Final Exam Subject: With the definitions cited below in mind, in an essay of at

Final Exam Subject: With the definitions cited below in mind, in an essay of at least 600 words (around 300 words for each) describe the impact of its ATMOSPHERE and/or SETTING in:
Aphra Behn, Oroonoko, or The Royal Slave. Norton Anthology of World Literature, 4th Edition Shorter, Vol. 2: pp. 192-242,
and in one of these two readings:
Joseph Conrad, Heart of Darkness. Norton Anthology of World Literature, 4th Edition Shorter, Vol. 2 pp. 898-959.
Chinua Achebe, Things Fall Apart. Not in our edition of Norton. Use any edition, or pdf.
Also do quote from each reading a passage of about 50 words in support of your ideas, as well as using and underlining 5 literary terms from the list below (a total of 5, not 5 for eachreading), to express them.
“Atmosphere: The prevailing tone or mood of a literary work, particularly—but not exclusively—when that mood is established in part by setting or landscape. It is, however, not simply setting but rather the emotional aura which the work bears and which establishes the reader’s expectations and attitudes.”
— Hibbard, Addison & William Flint Thrall, A Handbook to Literature. Rev. and enlarged by C. Hugh Holman. New York: Odyssey Press, 1960.
“Atmosphere is the mood pervading a literary work, setting up in the reader expectations as to the course of events, whether happy or (more commonly) disastrous.”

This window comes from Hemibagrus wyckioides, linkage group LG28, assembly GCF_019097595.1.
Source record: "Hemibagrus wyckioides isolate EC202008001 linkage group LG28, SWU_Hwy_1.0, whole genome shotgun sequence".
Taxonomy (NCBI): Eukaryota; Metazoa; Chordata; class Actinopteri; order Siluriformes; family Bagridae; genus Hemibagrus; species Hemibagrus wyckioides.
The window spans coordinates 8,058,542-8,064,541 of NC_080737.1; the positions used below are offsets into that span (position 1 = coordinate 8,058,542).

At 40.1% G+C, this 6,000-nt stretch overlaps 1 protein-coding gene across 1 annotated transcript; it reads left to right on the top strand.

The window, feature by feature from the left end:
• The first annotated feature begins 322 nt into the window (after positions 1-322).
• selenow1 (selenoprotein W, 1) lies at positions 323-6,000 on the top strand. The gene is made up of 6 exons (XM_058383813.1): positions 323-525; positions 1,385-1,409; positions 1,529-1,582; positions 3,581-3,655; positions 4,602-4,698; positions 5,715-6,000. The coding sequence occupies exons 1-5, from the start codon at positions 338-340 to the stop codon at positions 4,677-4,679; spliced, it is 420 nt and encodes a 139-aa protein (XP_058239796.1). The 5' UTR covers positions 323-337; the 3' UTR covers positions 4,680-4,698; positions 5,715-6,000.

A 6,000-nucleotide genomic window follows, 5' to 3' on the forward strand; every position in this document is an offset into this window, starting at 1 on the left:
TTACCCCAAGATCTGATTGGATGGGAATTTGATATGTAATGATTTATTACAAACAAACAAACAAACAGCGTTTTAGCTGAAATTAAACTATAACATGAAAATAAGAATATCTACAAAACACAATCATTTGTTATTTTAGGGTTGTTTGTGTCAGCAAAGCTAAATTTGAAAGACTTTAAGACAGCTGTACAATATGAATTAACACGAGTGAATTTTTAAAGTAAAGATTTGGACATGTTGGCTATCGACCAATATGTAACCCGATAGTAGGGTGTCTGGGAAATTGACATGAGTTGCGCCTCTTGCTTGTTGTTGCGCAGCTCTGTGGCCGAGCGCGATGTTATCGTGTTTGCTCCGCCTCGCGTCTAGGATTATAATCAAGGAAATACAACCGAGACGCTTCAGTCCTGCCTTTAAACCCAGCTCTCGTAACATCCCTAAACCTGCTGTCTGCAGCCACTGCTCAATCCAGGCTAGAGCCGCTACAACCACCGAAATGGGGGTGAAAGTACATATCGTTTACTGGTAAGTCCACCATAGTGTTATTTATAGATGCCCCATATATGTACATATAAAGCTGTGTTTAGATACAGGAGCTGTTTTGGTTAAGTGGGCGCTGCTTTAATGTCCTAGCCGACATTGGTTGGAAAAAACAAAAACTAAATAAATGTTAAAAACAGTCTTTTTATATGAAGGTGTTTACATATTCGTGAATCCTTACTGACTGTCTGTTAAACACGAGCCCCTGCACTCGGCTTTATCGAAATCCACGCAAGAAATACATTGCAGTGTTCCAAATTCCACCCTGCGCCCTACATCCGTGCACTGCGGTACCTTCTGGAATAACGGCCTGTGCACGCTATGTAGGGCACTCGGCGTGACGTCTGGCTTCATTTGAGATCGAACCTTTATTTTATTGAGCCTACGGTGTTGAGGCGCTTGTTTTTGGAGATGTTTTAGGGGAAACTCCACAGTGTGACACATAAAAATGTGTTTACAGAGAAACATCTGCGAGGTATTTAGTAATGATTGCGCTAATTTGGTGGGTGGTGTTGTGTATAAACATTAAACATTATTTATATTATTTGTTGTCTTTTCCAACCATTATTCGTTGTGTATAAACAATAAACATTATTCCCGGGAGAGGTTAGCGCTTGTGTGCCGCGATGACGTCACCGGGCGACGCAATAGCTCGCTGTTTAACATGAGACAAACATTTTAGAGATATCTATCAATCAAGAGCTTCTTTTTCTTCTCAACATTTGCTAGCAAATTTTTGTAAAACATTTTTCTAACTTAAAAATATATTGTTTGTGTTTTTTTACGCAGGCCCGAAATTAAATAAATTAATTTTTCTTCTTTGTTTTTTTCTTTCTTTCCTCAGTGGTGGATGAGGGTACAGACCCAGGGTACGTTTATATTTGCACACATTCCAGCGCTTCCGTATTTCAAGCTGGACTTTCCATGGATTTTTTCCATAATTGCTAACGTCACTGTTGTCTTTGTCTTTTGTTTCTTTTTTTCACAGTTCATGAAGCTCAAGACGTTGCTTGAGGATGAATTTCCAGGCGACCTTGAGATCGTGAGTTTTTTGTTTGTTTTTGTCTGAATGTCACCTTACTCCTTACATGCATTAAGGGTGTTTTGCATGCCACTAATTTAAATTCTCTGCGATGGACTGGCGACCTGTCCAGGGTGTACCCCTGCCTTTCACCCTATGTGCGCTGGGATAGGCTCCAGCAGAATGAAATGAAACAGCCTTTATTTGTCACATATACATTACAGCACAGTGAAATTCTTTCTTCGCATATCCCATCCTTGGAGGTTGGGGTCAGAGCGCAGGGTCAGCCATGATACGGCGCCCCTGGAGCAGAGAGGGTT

–Abrams, M.H. A Glossary of Literary Terms. 1stedition. New York: Holt Rhinehart, 1957.
Setting: The physical and cultural background against which the action of a narrative (epic, dramatic, fictional) takes place. The elements which go to make up a setting are: (1) the actual geographical location, its topography [mountains, seacoast etc.], scenery…; (2) the occupations and daily manner of living of the characters; (3) the time or period in which the action takes place, e.g., epoch in history, season of the year etc. (4) the general environment of the characters, e.g. religious [including mythical, when Gods were seen as mixing in the affairs of people], mental, moral, social and emotional conditions through with the people in the narrative move.
–Based on: Hibbard, Addison & William Flint Thrall, A Handbook to Literature. Rev. and enlarged C. Hugh Holman. New York: Odyssey Press, 1960.
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Literary Terms: Use and Underline a total of 5
I. Figurative Language and Basic Literary Terms
1. Allegory
2. Allusion
3. Ambiguity
4. Atmosphere
5. Deus ex machina
6. Epic
7. Epiphany
8. Genre
9. Imagery
10. Irony
11. kleos, kudos (Greek: glory, honor, fame)
12. Metaphor
13. Metis (Greek: cunning, deceit, disguise)
14. Paradox
15. Pathos
16. Satire
17. Personification
18. Simile
19. Symbol
20. Synecdoche
21. Utopia/Dystopia
II. Elements of Fiction
1. Character(ization)
2. Conflict
3. Narrative point of view (first person, second person, third person, third person omniscient, or unreliable narrator)
4. Novel
5. Plot/subplot (exposition, rising action, climax, falling action, denouement)
6. Protagonist/Antagonist
7. Setting
8. Short Story
9. Theme
III. Historical Periods and Literary Movements
1. Classical
2. Enlightenment
3. Medieval
4. Modernism
5. Naturalism
6. Realism
7. Renaissance
8. Romanticism
III. Elements of Poetry
1. Meter ( heroic couplet; blank verse & iambic pentameter)
2. Pastoral
3. Rhyme Scheme
4. Sonnet (Petrarchan and Shakespearian)
IV. Elements of Drama and Epic
1. Chorus
2. Comedy
3. Hybris (Greek: Pride)
4. Invocation
5. Recognition/Anagnorisis
6. Reversal/Peripeteia
7. Soliloquy
8. Tragedy

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